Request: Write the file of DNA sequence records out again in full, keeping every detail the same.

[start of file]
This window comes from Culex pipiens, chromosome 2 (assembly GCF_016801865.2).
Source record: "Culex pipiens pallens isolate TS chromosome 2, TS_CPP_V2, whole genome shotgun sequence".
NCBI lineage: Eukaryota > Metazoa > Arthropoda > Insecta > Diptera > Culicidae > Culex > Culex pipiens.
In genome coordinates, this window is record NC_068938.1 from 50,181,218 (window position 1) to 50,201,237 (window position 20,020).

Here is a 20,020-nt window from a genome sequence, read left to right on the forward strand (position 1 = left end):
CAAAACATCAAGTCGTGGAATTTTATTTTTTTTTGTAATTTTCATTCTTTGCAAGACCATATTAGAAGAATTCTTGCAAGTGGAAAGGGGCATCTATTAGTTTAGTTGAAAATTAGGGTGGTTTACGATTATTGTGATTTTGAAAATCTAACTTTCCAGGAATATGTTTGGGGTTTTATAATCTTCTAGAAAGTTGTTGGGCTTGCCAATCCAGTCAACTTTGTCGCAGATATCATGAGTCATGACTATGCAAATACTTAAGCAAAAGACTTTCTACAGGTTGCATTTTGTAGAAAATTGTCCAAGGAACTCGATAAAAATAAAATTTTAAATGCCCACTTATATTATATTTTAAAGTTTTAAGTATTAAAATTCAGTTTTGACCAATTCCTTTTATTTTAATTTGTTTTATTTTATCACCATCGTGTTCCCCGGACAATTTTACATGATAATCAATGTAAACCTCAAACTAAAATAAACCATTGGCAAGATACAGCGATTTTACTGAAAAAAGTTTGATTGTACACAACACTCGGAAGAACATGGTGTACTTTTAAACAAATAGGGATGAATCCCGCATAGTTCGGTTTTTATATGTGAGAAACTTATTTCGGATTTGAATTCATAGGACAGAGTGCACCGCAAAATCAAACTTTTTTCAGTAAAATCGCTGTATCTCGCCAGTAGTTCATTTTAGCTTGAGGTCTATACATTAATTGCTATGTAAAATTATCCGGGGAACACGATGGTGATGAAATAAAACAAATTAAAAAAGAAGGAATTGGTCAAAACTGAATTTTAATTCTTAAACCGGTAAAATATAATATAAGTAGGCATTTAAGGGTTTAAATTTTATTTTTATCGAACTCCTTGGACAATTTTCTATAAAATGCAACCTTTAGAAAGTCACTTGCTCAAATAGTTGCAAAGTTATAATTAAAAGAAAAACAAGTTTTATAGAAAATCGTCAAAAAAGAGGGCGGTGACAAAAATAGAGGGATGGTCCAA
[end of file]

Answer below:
This window comes from Culex pipiens, chromosome 2 (assembly GCF_016801865.2).
Source record: "Culex pipiens pallens isolate TS chromosome 2, TS_CPP_V2, whole genome shotgun sequence".
NCBI lineage: Eukaryota > Metazoa > Arthropoda > Insecta > Diptera > Culicidae > Culex > Culex pipiens.
In genome coordinates, this window is record NC_068938.1 from 50,181,218 (window position 1) to 50,201,237 (window position 20,020).

Here is a 20,020-nt window from a genome sequence, read left to right on the forward strand (position 1 = left end):
CAAAACATCAAGTCGTGGAATTTTATTTTTTTTTGTAATTTTCATTCTTTGCAAGACCATATTAGAAGAATTCTTGCAAGTGGAAAGGGGCATCTATTAGTTTAGTTGAAAATTAGGGTGGTTTACGATTATTGTGATTTTGAAAATCTAACTTTCCAGGAATATGTTTGGGGTTTTATAATCTTCTAGAAAGTTGTTGGGCTTGCCAATCCAGTCAACTTTGTCGCAGATATCATGAGTCATGACTATGCAAATACTTAAGCAAAAGACTTTCTACAGGTTGCATTTTGTAGAAAATTGTCCAAGGAACTCGATAAAAATAAAATTTTAAATGCCCACTTATATTATATTTTAAAGTTTTAAGTATTAAAATTCAGTTTTGACCAATTCCTTTTATTTTAATTTGTTTTATTTTATCACCATCGTGTTCCCCGGACAATTTTACATGATAATCAATGTAAACCTCAAACTAAAATAAACCATTGGCAAGATACAGCGATTTTACTGAAAAAAGTTTGATTGTACACAACACTCGGAAGAACATGGTGTACTTTTAAACAAATAGGGATGAATCCCGCATAGTTCGGTTTTTATATGTGAGAAACTTATTTCGGATTTGAATTCATAGGACAGAGTGCACCGCAAAATCAAACTTTTTTCAGTAAAATCGCTGTATCTCGCCAGTAGTTCATTTTAGCTTGAGGTCTATACATTAATTGCTATGTAAAATTATCCGGGGAACACGATGGTGATGAAATAAAACAAATTAAAAAAGAAGGAATTGGTCAAAACTGAATTTTAATTCTTAAACCGGTAAAATATAATATAAGTAGGCATTTAAGGGTTTAAATTTTATTTTTATCGAACTCCTTGGACAATTTTCTATAAAATGCAACCTTTAGAAAGTCACTTGCTCAAATAGTTGCAAAGTTATAATTAAAAGAAAAACAAGTTTTATAGAAAATCGTCAAAAAAGAGGGCGGTGACAAAAATAGAGGGATGGTCCAA